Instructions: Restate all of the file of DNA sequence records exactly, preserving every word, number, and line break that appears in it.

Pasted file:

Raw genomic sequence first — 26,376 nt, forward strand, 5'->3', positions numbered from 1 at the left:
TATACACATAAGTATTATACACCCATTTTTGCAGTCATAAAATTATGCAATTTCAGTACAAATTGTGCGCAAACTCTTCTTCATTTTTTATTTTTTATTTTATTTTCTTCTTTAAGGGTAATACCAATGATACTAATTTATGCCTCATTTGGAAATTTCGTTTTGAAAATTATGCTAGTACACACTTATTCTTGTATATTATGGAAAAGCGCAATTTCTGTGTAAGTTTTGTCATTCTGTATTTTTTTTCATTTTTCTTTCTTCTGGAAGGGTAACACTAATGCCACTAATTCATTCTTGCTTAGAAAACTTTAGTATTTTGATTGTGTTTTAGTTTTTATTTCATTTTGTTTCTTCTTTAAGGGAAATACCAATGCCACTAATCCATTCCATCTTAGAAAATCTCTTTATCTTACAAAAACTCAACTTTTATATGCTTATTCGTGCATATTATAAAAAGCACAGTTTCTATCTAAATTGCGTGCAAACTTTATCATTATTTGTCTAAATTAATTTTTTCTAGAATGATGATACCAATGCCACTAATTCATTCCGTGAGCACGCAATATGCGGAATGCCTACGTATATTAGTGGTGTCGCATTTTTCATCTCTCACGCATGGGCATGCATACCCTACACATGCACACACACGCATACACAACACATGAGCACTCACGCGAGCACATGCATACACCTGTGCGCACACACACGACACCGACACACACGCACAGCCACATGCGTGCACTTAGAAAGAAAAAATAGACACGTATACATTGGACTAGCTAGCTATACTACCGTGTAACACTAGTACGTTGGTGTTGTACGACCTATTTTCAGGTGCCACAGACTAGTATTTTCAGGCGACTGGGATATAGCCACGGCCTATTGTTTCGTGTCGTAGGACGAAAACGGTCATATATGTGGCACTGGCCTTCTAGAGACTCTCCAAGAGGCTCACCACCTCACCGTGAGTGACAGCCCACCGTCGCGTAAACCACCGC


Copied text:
Raw genomic sequence first — 26,376 nt, forward strand, 5'->3', positions numbered from 1 at the left:
TATACACATAAGTATTATACACCCATTTTTGCAGTCATAAAATTATGCAATTTCAGTACAAATTGTGCGCAAACTCTTCTTCATTTTTTATTTTTTATTTTATTTTCTTCTTTAAGGGTAATACCAATGATACTAATTTATGCCTCATTTGGAAATTTCGTTTTGAAAATTATGCTAGTACACACTTATTCTTGTATATTATGGAAAAGCGCAATTTCTGTGTAAGTTTTGTCATTCTGTATTTTTTTTCATTTTTCTTTCTTCTGGAAGGGTAACACTAATGCCACTAATTCATTCTTGCTTAGAAAACTTTAGTATTTTGATTGTGTTTTAGTTTTTATTTCATTTTGTTTCTTCTTTAAGGGAAATACCAATGCCACTAATCCATTCCATCTTAGAAAATCTCTTTATCTTACAAAAACTCAACTTTTATATGCTTATTCGTGCATATTATAAAAAGCACAGTTTCTATCTAAATTGCGTGCAAACTTTATCATTATTTGTCTAAATTAATTTTTTCTAGAATGATGATACCAATGCCACTAATTCATTCCGTGAGCACGCAATATGCGGAATGCCTACGTATATTAGTGGTGTCGCATTTTTCATCTCTCACGCATGGGCATGCATACCCTACACATGCACACACACGCATACACAACACATGAGCACTCACGCGAGCACATGCATACACCTGTGCGCACACACACGACACCGACACACACGCACAGCCACATGCGTGCACTTAGAAAGAAAAAATAGACACGTATACATTGGACTAGCTAGCTATACTACCGTGTAACACTAGTACGTTGGTGTTGTACGACCTATTTTCAGGTGCCACAGACTAGTATTTTCAGGCGACTGGGATATAGCCACGGCCTATTGTTTCGTGTCGTAGGACGAAAACGGTCATATATGTGGCACTGGCCTTCTAGAGACTCTCCAAGAGGCTCACCACCTCACCGTGAGTGACAGCCCACCGTCGCGTAAACCACCGC